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Legendary Guitar Brand Tunes Into its Lower East Side Past

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A legendary name in guitars is back after nearly half a century of silence, and some New Yorkers are behind the rebirth. NY1's Roger Clark filed the following report.

The GTR showroom on West 28th Street in Chelsea is the epicenter of the re-launch of a renowned guitar brand.

"Think the word Stradivarius. Handmade. Attention to detail. The man was a genius," said D'Angelico Guitars and GTR Store President Steve Pisani.

The man Pisani was referring to was John D'Angelico who could once be found at the Lower East Side workshop where he handcrafted 1,164 sought-after guitars between 1932 and his death in 1964.

Afterwards, the D'Angelico brand was pretty much silent until Steve Pisani, Brendan Cohen and their partner John Ferolito Jr. purchased it a few years ago and then started producing a new generation of guitars.

"It's crazy. We are in over 20 countries and it's only been a year. It's really incredible how much people really love the D'Angelico brand," said D'Angelico Guitars and GTR Store CEO Brendan Cohen.

And to make sure the new guitars were worthy of the name, the guys had MRI's and x-rays taken of some of John D'Angelico's originals as part of the design phase.

"They look inside, they look at every inch of this guitar," Pisani said.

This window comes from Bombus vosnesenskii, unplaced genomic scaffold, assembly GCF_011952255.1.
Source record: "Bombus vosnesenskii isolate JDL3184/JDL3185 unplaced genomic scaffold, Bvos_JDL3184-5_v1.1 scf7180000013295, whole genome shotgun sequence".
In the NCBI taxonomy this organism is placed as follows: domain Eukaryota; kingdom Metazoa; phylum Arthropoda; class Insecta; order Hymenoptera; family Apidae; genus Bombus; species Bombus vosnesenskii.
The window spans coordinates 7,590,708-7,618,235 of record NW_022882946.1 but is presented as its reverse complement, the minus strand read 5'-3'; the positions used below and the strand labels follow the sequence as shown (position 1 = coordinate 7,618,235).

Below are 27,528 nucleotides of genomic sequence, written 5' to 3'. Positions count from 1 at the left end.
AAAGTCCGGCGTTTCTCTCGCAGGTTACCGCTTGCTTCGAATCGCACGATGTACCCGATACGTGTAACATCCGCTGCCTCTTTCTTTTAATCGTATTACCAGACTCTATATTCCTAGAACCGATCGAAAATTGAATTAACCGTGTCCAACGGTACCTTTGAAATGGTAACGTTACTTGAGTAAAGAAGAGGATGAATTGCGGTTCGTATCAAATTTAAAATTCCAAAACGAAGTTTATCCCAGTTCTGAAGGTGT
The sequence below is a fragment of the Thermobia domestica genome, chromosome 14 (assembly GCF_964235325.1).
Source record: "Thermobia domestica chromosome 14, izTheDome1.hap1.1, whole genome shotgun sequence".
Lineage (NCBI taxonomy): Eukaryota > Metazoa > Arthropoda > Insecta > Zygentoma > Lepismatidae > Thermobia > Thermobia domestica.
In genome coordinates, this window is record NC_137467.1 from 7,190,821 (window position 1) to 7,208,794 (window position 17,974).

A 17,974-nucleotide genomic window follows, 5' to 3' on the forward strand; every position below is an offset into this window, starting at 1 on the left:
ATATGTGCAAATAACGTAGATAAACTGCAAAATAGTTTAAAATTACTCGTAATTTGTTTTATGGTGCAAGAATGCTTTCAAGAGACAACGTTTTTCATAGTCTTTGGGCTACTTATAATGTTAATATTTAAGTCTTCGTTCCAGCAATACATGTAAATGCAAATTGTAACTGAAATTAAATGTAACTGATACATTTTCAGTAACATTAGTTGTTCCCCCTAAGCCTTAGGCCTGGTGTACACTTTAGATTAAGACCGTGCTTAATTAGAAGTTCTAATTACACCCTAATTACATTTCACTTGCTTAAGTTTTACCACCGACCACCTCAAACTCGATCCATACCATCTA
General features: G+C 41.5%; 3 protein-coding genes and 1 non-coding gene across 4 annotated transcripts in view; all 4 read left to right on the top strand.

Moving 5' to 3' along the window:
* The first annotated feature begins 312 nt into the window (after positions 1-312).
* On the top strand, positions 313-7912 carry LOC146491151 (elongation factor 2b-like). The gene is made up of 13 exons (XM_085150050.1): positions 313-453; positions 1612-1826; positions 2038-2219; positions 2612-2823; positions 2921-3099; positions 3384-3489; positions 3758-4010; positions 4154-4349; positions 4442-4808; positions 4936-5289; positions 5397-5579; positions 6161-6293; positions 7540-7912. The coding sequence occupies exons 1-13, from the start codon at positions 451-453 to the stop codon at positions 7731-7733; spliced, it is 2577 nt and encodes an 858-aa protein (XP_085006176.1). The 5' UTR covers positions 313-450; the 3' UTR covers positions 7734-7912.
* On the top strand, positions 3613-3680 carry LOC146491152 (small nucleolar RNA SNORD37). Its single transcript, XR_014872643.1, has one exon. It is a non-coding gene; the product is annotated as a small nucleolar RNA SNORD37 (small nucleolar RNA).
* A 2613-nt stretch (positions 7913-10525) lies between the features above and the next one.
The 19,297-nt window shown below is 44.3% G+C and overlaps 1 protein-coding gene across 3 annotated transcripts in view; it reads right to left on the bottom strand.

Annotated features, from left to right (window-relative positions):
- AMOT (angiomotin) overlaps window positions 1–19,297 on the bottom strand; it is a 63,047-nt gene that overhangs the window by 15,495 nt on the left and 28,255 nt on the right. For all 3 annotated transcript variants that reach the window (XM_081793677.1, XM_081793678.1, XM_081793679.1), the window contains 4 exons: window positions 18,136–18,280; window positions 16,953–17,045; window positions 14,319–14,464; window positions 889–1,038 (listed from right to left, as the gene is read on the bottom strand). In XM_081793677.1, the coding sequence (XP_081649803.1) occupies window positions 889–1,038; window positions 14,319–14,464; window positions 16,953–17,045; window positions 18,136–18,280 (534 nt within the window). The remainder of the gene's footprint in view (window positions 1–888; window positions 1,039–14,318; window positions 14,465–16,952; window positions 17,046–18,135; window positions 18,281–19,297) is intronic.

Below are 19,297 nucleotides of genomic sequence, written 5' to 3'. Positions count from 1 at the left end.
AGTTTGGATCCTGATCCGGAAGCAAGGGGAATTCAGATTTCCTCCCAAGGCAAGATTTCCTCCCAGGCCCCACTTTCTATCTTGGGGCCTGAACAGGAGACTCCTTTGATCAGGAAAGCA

Prices for the resulting instruments range from $1,200 for the Standard Series made in South Korea to $12,000 for ones handmade in California. But the owners take pride that the home office remains close to where John D'Angelico created his masterpieces.

"To be able to have our headquarters here in Manhattan, and launch the brand from this area just adds another layer of excitement to what we're doing," Pisani said.

A replica of a 1942 D'Angelico model called the XL already has a pretty big fan - Eric Clapton - who has signed it.

There are plenty of other guitars including vintage and unique models. Visitors to the showroom can try one out in a space that the owners say slightly resembles the living room of Rolling Stones guitarist Keith Richards.

''Not only can they try the guitars on stools or sitting on the couch, but play up on stage," Pisani said.

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